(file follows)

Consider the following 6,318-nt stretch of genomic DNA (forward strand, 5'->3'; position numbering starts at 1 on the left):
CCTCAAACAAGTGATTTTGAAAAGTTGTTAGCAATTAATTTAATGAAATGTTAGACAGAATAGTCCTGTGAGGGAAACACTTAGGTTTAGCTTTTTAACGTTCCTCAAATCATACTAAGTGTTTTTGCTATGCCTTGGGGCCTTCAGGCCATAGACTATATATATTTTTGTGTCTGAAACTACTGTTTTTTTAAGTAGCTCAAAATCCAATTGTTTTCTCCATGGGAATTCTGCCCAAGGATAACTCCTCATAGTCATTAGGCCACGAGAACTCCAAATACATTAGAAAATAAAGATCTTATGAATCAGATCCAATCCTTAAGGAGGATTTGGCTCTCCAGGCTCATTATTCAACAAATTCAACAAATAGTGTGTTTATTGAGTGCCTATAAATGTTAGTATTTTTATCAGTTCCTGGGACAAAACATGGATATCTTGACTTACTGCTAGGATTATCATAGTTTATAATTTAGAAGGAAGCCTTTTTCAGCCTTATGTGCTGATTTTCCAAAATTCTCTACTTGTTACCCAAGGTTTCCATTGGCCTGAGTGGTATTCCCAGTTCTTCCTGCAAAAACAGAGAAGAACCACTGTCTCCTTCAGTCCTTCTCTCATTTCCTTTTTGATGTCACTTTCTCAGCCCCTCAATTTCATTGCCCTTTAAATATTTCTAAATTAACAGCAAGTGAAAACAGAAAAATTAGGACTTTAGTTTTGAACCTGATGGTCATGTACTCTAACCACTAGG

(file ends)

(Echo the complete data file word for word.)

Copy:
Consider the following 6,318-nt stretch of genomic DNA (forward strand, 5'->3'; position numbering starts at 1 on the left):
CCTCAAACAAGTGATTTTGAAAAGTTGTTAGCAATTAATTTAATGAAATGTTAGACAGAATAGTCCTGTGAGGGAAACACTTAGGTTTAGCTTTTTAACGTTCCTCAAATCATACTAAGTGTTTTTGCTATGCCTTGGGGCCTTCAGGCCATAGACTATATATATTTTTGTGTCTGAAACTACTGTTTTTTTAAGTAGCTCAAAATCCAATTGTTTTCTCCATGGGAATTCTGCCCAAGGATAACTCCTCATAGTCATTAGGCCACGAGAACTCCAAATACATTAGAAAATAAAGATCTTATGAATCAGATCCAATCCTTAAGGAGGATTTGGCTCTCCAGGCTCATTATTCAACAAATTCAACAAATAGTGTGTTTATTGAGTGCCTATAAATGTTAGTATTTTTATCAGTTCCTGGGACAAAACATGGATATCTTGACTTACTGCTAGGATTATCATAGTTTATAATTTAGAAGGAAGCCTTTTTCAGCCTTATGTGCTGATTTTCCAAAATTCTCTACTTGTTACCCAAGGTTTCCATTGGCCTGAGTGGTATTCCCAGTTCTTCCTGCAAAAACAGAGAAGAACCACTGTCTCCTTCAGTCCTTCTCTCATTTCCTTTTTGATGTCACTTTCTCAGCCCCTCAATTTCATTGCCCTTTAAATATTTCTAAATTAACAGCAAGTGAAAACAGAAAAATTAGGACTTTAGTTTTGAACCTGATGGTCATGTACTCTAACCACTAGG